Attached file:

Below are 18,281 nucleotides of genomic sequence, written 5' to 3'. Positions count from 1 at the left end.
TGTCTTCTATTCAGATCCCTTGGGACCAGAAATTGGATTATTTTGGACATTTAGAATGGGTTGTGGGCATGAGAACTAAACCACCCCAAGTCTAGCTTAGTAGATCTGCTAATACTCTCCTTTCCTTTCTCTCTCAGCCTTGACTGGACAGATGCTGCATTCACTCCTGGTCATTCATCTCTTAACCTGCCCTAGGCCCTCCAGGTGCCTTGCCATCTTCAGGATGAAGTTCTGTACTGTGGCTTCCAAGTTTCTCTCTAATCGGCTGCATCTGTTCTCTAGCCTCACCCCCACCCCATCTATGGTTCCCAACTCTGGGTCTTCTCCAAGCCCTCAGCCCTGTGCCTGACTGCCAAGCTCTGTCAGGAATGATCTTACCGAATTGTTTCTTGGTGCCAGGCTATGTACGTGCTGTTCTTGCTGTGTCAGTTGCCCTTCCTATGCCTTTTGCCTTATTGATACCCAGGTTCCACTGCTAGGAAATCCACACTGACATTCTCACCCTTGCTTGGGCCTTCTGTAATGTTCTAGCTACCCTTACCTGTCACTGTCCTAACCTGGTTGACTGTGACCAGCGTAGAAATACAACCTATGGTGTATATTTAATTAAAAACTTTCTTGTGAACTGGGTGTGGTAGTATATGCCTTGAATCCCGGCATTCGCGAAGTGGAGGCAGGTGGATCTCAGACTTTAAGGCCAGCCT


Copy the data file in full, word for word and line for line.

Below are 18,281 nucleotides of genomic sequence, written 5' to 3'. Positions count from 1 at the left end.
TGTCTTCTATTCAGATCCCTTGGGACCAGAAATTGGATTATTTTGGACATTTAGAATGGGTTGTGGGCATGAGAACTAAACCACCCCAAGTCTAGCTTAGTAGATCTGCTAATACTCTCCTTTCCTTTCTCTCTCAGCCTTGACTGGACAGATGCTGCATTCACTCCTGGTCATTCATCTCTTAACCTGCCCTAGGCCCTCCAGGTGCCTTGCCATCTTCAGGATGAAGTTCTGTACTGTGGCTTCCAAGTTTCTCTCTAATCGGCTGCATCTGTTCTCTAGCCTCACCCCCACCCCATCTATGGTTCCCAACTCTGGGTCTTCTCCAAGCCCTCAGCCCTGTGCCTGACTGCCAAGCTCTGTCAGGAATGATCTTACCGAATTGTTTCTTGGTGCCAGGCTATGTACGTGCTGTTCTTGCTGTGTCAGTTGCCCTTCCTATGCCTTTTGCCTTATTGATACCCAGGTTCCACTGCTAGGAAATCCACACTGACATTCTCACCCTTGCTTGGGCCTTCTGTAATGTTCTAGCTACCCTTACCTGTCACTGTCCTAACCTGGTTGACTGTGACCAGCGTAGAAATACAACCTATGGTGTATATTTAATTAAAAACTTTCTTGTGAACTGGGTGTGGTAGTATATGCCTTGAATCCCGGCATTCGCGAAGTGGAGGCAGGTGGATCTCAGACTTTAAGGCCAGCCT